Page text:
I do a fair amount of cooking at home now that I live with my boyfriend. Before cohabitation, as a single gal cooking for myself was a bit of a downer. Combine the social aspect with a kitchen in Park Slope that looked like something out of Taxi Driver, and there wasn't much of an incentive. I ate a lot of veggie burgers, cheerios and tater tots. Most of my meals I spent eating out, spending time with friends, or on dates. I was always jealous of my roommate and her boyfriend, who made intensely delicious dinners (usually on Sundays). The smell from the kitchen was devastating. And sadly, they never really offered to share. Understandable - groceries cost money. But I would have gladly chipped in.

This year, I hosted a Thanksgiving dinner at my house and 12 people attended. Everyone brought a dish (or even two) so thank goodness for that. But I was in charge of the turkey, and I was absolutely terrified. If you haven't ever cooked a large bird, I recommend doing so. It will teach you a great deal about yourself. Slaving over a turkey for six hours was agonizing: constantly basting, ensuring that the bird won't be overdone, and giving yourself a facial every ten minutes from the heat wave of the oven. Watching my friend Sue, who is a culinary master, carve the thing once it was done was like watching someone slaughter my first born child. At one point, I had to leave the room. To make matters worse, herding 12 people into sitting down at the table is near to impossible. And the bird was getting cold. All my work for naught! As Madeline Kahn says in Clue, "Flames, at the side of my face. Flames."

I lost all politeness and composure, barking orders for people to sit the fuck down, shut up, and eat. My boyfriend was embarrassed and ashamed of my behavior. But how could he understand? He had been helpful, yes, cleaning the apartment and going out to buy snacks from Chinatown. But these sort of errands in no way equal the massive amount of pressure combined from cooking the main dish and hostessing. I don't think he will ever fully forgive me for "losing it" at Thanksgiving. I tried to apologize to my guests, citing frustration and fatigue. Who knows if they even heard me over the clinking of silverware.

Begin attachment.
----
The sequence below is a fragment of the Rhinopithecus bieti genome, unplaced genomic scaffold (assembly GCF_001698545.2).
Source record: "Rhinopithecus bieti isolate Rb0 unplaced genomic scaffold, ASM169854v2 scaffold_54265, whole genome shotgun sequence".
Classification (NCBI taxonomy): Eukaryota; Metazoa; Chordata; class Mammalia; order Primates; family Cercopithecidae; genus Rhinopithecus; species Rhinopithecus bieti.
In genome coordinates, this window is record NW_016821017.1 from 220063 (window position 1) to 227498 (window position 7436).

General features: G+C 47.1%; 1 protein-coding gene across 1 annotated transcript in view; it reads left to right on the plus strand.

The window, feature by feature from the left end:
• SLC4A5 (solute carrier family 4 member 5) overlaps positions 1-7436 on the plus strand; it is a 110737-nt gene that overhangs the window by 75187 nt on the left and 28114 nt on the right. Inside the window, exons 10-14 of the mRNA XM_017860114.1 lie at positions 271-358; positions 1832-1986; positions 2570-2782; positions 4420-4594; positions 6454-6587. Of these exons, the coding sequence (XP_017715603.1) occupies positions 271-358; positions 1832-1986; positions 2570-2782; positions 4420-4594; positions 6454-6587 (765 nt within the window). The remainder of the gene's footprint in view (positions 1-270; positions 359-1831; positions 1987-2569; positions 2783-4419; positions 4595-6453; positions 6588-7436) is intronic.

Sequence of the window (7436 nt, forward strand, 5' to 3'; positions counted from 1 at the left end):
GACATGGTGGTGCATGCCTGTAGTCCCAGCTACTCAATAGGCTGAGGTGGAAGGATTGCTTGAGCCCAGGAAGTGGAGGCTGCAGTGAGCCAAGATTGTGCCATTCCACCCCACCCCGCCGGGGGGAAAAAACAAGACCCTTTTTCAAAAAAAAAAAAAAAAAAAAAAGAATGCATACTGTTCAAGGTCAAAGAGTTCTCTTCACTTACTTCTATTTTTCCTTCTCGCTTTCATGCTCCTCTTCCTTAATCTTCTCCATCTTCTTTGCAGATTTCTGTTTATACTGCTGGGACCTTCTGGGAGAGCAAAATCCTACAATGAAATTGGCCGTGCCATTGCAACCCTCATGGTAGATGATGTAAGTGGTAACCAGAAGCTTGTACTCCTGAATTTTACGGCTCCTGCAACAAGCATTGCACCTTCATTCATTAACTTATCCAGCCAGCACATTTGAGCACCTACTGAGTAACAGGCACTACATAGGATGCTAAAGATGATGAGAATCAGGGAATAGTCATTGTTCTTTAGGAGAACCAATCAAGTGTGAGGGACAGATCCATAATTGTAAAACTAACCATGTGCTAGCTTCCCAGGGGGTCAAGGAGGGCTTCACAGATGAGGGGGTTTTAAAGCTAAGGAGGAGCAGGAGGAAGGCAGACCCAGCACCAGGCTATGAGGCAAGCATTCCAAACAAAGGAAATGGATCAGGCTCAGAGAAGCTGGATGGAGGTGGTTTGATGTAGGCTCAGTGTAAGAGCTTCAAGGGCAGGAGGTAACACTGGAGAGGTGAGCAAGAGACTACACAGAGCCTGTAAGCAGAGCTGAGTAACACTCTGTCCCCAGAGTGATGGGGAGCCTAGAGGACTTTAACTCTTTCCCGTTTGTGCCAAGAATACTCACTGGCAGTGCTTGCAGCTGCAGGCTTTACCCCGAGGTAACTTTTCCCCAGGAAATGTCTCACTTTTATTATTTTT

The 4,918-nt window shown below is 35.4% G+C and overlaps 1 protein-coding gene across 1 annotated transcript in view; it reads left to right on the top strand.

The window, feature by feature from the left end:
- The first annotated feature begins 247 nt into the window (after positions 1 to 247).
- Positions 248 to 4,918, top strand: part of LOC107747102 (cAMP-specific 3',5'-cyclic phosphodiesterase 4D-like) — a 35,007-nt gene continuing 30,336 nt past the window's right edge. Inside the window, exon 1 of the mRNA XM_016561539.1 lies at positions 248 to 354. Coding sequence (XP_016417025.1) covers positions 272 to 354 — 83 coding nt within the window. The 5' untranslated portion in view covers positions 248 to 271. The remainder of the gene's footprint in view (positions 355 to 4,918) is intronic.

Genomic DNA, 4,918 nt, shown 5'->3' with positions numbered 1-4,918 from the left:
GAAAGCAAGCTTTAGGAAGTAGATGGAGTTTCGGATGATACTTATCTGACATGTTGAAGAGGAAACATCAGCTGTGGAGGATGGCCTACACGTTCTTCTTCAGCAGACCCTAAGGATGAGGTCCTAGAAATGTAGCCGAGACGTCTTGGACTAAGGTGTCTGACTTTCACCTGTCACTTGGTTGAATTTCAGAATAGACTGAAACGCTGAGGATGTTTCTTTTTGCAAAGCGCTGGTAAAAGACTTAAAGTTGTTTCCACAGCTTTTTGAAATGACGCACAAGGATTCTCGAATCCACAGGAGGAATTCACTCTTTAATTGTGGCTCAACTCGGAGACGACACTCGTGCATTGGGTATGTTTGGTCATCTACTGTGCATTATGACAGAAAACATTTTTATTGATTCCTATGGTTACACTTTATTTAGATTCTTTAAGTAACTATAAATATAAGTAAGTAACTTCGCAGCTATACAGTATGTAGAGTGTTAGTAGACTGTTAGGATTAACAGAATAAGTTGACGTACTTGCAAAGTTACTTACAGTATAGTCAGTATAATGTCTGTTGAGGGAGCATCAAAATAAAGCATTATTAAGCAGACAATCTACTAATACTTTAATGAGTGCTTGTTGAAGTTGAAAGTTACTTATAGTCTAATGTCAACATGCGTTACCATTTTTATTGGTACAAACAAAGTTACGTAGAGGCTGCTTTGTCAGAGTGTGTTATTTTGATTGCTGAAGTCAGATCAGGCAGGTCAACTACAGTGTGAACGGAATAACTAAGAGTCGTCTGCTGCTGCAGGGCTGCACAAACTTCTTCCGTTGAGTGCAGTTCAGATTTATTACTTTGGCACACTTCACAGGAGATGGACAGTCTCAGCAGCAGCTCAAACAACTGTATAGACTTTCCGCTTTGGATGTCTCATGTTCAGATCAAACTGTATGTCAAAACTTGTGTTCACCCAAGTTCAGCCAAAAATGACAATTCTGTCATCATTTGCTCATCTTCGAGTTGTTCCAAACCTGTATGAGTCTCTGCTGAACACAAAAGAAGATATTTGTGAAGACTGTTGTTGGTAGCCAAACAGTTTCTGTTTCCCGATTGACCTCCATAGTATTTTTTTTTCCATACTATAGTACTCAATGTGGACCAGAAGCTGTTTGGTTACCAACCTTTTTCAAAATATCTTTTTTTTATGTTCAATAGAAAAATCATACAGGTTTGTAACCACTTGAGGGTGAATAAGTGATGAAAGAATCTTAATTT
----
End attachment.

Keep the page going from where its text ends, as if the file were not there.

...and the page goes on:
What Thanksgiving (and subsequent dinners) have taught me is that no matter how upset you get, for whatever reason: whether it's culinary, professional, or personal, you cannot allow your emotions to get the best of you. You must keep a stiff upper lip in public, and if you want to explode or rampage in private, go right ahead. (The gym, too, can be a wonderful safe haven for working out stress and anger issues). But the dinner table, in the company of guests (even if it's just your partner) is never the place to engage in combat with yourself. If you're type A, like I am, you must approach life in the same way: always striving for perfection. Well, it's more about the process, isn't it, than the end product? We should all just enjoy the "doing." Who cares if your place-mats don't match?

Tuesday, March 09, 2010


I might as well just come out and admit that I'm not a very good blogger. I don't update enough, and for that, I apologize.

So, what did we all think about the Oscars? I was very pleased and shocked - I didn't think they would give The Hurt Locker Best Picture, too. So that was a welcome surprise. Congratulations to Kathryn Bigelow!

As I've been getting my life back under my control after the summer / winter of hellish unemployment and disaster, I'm thinking about life-goals, dreams, and aspirations. Que the soundtrack to Last of the Mohicans. Y'all, what I've been thinking lately is life is so damn short, right? Why not go after everything you want, relentlessly? As the weather's been improving (and therefore my mood) I'm coming out the muck and for the first time in months I'm able to appreciate who I am and where I am. What about you? I've received several e-mails and messages of Facebook as of late, thanking me for my writing and encouraging me to keep at it. I want you all to know that I find these kindnesses so empowering and I'd like to say: right back at you. If you aren't doing something that makes you happy, right now, get on it. Just, get on it.

In further news, it's gorgeous outside and all I can think about are sunglasses.